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Lawrence businessman writes breakup letter to GOP, hopes to form new 'centrist' party in Kansas
Lawrence businessman Scott Morgan has had a difficult relationship with the modern Kansas Republican Party for many years. A self-described moderate, he has never fit in well with Gov. Sam Brownback's conservative wing of the party, and in 2014 he tried unsuccessfully to unseat Republican Secretary of State Kris Kobach.
Now he is officially "breaking up" with the GOP and is launching a campaign to start a new party, the Party of the Center. In a tongue-in-cheek letter posted online this week, he spelled out the reasons why their political romance went south.
"This is hard to write but I think we shouldn’t hang out together anymore," Morgan wrote. "I’d like to say it’s not you, it’s me. But I kind of think it is you. I know that’s harsh but you’ve changed and I just feel we’re going in different directions."
The style of his letter was an obvious attempt at humor, but Morgan says his new project to launch a new, centrist party in Kansas is anything but a joke.
"What we’ve realized is that parties have fundamentally changed over the last 120 years," he said during a phone interview Tuesday. "And you see this throughout the economy, where things have been disrupted by technology, by the way we have changed regulatory schemes. Parties, the same thing. It just hasn’t reacted to it yet."
Morgan said he is working with a core group of people, mainly in Douglas and Johnson counties, who feel like the two major parties have polarized to the left and right fringes of the political spectrum, leaving behind a large group of centrists who no longer feel at home in either camp.
"We’re smart enough to know these haven’t worked in the past, but we think the past is the past, and with all the changes the time is right," he said.
Under Kansas law, in order for a new party to be recognized and have its candidates listed on the ballot, organizers must collect petition signatures equal to 2 percent of all the ballots cast in the last election for governor. That would be about 18,000 signatures, based on the turnout in the 2014 gubernatorial race.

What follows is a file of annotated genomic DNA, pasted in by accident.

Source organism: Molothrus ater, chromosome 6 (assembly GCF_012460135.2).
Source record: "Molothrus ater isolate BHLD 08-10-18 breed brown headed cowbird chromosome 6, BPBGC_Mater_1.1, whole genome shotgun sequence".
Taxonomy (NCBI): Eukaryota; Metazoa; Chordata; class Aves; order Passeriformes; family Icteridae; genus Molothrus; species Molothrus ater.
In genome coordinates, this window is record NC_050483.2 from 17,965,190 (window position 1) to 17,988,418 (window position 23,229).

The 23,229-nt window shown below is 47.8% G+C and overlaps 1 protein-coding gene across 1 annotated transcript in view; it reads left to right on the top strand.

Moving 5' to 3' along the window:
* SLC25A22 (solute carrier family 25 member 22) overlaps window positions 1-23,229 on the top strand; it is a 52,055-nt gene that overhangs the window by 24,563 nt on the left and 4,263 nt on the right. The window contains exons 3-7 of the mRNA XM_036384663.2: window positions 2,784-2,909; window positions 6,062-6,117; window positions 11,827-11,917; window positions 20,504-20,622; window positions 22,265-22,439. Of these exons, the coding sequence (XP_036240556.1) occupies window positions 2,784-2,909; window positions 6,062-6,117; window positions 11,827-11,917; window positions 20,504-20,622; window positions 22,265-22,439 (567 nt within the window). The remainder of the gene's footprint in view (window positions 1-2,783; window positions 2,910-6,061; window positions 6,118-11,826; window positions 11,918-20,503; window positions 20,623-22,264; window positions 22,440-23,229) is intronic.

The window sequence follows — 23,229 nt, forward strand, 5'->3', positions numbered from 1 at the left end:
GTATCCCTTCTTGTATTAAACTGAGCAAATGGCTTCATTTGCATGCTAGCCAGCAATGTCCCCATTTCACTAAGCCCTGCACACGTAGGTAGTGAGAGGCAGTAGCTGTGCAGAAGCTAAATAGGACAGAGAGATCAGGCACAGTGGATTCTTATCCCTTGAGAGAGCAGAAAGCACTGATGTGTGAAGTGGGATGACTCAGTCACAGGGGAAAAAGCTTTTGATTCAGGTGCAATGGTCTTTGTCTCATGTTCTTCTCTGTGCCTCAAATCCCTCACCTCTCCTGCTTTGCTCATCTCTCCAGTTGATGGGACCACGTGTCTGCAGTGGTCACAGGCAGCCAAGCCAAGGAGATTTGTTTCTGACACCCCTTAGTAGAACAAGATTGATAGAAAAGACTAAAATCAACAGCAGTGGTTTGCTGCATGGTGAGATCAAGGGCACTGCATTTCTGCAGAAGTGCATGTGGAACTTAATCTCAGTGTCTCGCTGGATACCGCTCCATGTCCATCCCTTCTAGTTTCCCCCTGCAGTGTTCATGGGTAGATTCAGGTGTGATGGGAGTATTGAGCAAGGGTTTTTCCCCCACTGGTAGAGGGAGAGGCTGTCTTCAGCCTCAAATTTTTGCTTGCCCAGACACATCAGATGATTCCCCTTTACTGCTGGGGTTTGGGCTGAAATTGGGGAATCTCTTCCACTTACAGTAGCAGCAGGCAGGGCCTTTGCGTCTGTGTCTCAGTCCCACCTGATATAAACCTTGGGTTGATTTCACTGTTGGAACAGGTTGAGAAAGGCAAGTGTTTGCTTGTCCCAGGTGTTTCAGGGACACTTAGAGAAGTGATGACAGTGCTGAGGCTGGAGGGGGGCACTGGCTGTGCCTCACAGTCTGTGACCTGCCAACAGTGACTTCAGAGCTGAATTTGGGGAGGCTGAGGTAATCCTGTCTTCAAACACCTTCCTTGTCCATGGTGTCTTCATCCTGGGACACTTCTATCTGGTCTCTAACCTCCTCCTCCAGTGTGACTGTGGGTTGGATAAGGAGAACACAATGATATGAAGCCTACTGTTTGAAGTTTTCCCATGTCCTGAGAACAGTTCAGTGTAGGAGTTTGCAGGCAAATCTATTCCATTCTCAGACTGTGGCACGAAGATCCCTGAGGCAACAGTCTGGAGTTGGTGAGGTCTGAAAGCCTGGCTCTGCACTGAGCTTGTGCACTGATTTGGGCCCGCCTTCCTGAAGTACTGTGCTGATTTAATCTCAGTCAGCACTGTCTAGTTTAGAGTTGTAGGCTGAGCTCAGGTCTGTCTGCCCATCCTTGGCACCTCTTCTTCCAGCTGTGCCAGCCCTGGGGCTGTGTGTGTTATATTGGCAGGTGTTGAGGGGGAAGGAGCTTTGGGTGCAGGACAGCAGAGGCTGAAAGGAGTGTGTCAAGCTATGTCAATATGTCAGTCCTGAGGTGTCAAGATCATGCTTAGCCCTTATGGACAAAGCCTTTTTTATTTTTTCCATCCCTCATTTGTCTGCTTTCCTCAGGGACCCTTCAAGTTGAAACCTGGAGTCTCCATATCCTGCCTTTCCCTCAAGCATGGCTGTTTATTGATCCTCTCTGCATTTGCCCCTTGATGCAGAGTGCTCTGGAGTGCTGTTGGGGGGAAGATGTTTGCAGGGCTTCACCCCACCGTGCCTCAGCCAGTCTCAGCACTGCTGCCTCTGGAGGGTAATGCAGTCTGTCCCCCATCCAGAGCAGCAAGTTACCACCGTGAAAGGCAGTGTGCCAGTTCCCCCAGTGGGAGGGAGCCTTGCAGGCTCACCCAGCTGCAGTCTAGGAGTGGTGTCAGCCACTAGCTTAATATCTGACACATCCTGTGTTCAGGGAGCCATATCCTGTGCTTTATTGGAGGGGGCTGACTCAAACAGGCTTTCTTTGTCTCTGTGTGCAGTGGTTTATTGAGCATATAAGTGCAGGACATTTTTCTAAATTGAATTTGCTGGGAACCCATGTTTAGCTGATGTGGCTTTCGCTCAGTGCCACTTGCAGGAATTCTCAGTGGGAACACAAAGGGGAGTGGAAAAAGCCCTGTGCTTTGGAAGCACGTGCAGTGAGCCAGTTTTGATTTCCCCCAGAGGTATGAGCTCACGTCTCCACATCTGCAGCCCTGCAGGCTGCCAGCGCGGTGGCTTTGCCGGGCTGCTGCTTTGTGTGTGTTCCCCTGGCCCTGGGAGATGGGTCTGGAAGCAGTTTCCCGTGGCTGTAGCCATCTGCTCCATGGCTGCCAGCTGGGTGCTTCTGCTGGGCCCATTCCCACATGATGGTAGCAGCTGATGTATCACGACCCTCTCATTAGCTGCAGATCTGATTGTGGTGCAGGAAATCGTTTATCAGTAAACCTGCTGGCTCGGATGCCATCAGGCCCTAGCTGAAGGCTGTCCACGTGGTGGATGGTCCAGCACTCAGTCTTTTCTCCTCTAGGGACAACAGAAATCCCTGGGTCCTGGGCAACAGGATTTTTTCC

Thereafter, it must nominate at least one candidate for a statewide office each gubernatorial election cycle, and its candidates must get at least 1 percent of the vote in order for the party to keep its recognition.
Morgan said he hasn't decided whether he will be a candidate for the new party, assuming it can achieve ballot access. But he said the party will recruit candidates for offices up and down the ballot, not just for the high-profile races. And he said that's a major difference between the organization he wants to launch and "independent" candidates like Greg Orman, the unsuccessful U.S. Senate candidate in 2014 who is said to be considering a bid for governor in 2018.
"My issue with an independent candidate is, that affects one, typically high-level office, the state’s governor or Senate, and it does nothing down-ballot," Morgan said. "It does nothing for building a bench so you have a sustainable way to move forward."
Currently, there are only three recognized parties in Kansas: the Democratic Party, the Libertarian Party and the Republican Party.
A recent CNN-SSRS poll found widespread public dissatisfaction with the two major parties, with 62 percent of Americans saying they had an unfavorable view of the Republican Party and 51 percent saying the same about the Democratic Party.
Those numbers might suggest there is room for a new organization to gain a foothold with the public, but University of Kansas political science professor Patrick Miller says that's unlikely.
"Those disapproval numbers are relatively high, compared to recent years, but that is driven really by glowing hatred for the other party from your own side. The biggest driver is not that Americans across the board are coming to dislike both parties, although there has been an increase in that."
"The biggest driver in those increasing negatives is Republicans hating Democrats more and Democrats hating Republicans," Miller continued. "You don't have a big margin of politically involved people who dislike both parties. You have an electorate that largely likes their side, hates the other, and the people who dislike both parties, and in theory might be open to supporting a third option, are also the least likely to participate or care that a third option exists."